There is just as much diversity (if not more) in our planet’s oceans as there is in the Earth’s rainforests. Serving a multitude of purposes, plankton refers to the microscopic beings drifting in our oceans.
Plankton produces oxygen, influences the weather, absorbs carbon dioxide, act as waste disposal plants and make up the base of the food web sustaining the majority of marine mammals and fish.
A team of researchers decided to investigate the mysteries of plankton and, for three and a half years, sailed the seas on their boat Tara. The scientists gathered samples and investigated the genetic make-up of over 35,000 plankton species, most of which were unknown to mankind.
The team’s data showed that these previously underestimated organisms serve a much higher purpose than anticipated. Scientists travelling together as part of the Tara Oceans Project set sail in 2009 and collected samples of bacteria, single-cell algae, viruses and fish larvae from each major ocean region.
Thanks to the international research team’s efforts, a total of 35,000 species of bacteria, 150,000 single celled plants and 5,000 new creatures were found, most of which are believed to be unknown to mankind.
The team’s efforts have therefore produced, as Dr. Chris Bowler explains, the most comprehensive description of planktonic organisms. Genetic sequencing and rigorous procedures have allowed the scientists t compile a catalogue of viruses, bacteria and protozoa present in the Earth’s waters.
Not underestimating the scientific advancements that the Tara Expedition involved, Eric Karsenti, Tara Oceans Program director said:
“This adventure is also about showing people all over the world how important the ocean is for our own well-being.”
During their 3 and a half year-long expedition, scientists took part in the planet’s largest ocean-science-related DNA sequencing endeavor. In total, the team analyzed approximately 40 million genes.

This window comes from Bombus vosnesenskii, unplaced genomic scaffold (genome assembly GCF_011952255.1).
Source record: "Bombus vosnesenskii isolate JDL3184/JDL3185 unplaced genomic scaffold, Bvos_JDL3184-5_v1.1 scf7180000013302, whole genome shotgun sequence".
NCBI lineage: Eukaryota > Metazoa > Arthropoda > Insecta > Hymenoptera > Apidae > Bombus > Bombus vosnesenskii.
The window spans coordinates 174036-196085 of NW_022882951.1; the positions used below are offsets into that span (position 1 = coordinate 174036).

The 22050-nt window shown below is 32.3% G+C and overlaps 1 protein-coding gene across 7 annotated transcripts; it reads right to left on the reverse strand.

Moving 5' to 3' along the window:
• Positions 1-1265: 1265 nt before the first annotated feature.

Since the majority of their discoveries are new to science, the research team managed to highlight the broader biodiversity of plankton.
Colomban de Vargas explains that the team had to study and sequence approximately half-a-billion genetic barcodes for eukaryotes alone. Scientists observed that single-cell eukaryotes presented a greater variety than previously thought.
“They appear to be much more diverse than bacteria or animals, and most belong to little-known groups.”
But this unique world is already suffering because of climate change and temperature increases. The composition of plankton communities is influenced by temperature changes. According to Chris Bowler, the ever-increasing ocean temperatures will strongly impact the way that plankton functions and performs.
These changes will, in turn, have repercussions on our planet as a whole.
The research team found that prokaryote community composition was significantly altered with temperature changes. These organisms come together differently when sudden shifts in temperature occur.
Marine virus communities were also under the microscope, as the Tara Oceans Project scientists attempted to paint the global picture of marine virus migration patterns. It seems that these viruses emerge in local “seed banks” and are then transported by ocean currents towards different locations.
In total, more than 200 people were involved in the Tara Oceans Project. Experts from over 35 countries contributed their expertise to this noteworthy effort. Later in 2015, the same boat will commence another expedition up the Seine in order to highlight the importance of climate-change awareness before negotiations in Paris commence.
Image Source: wordlesstech
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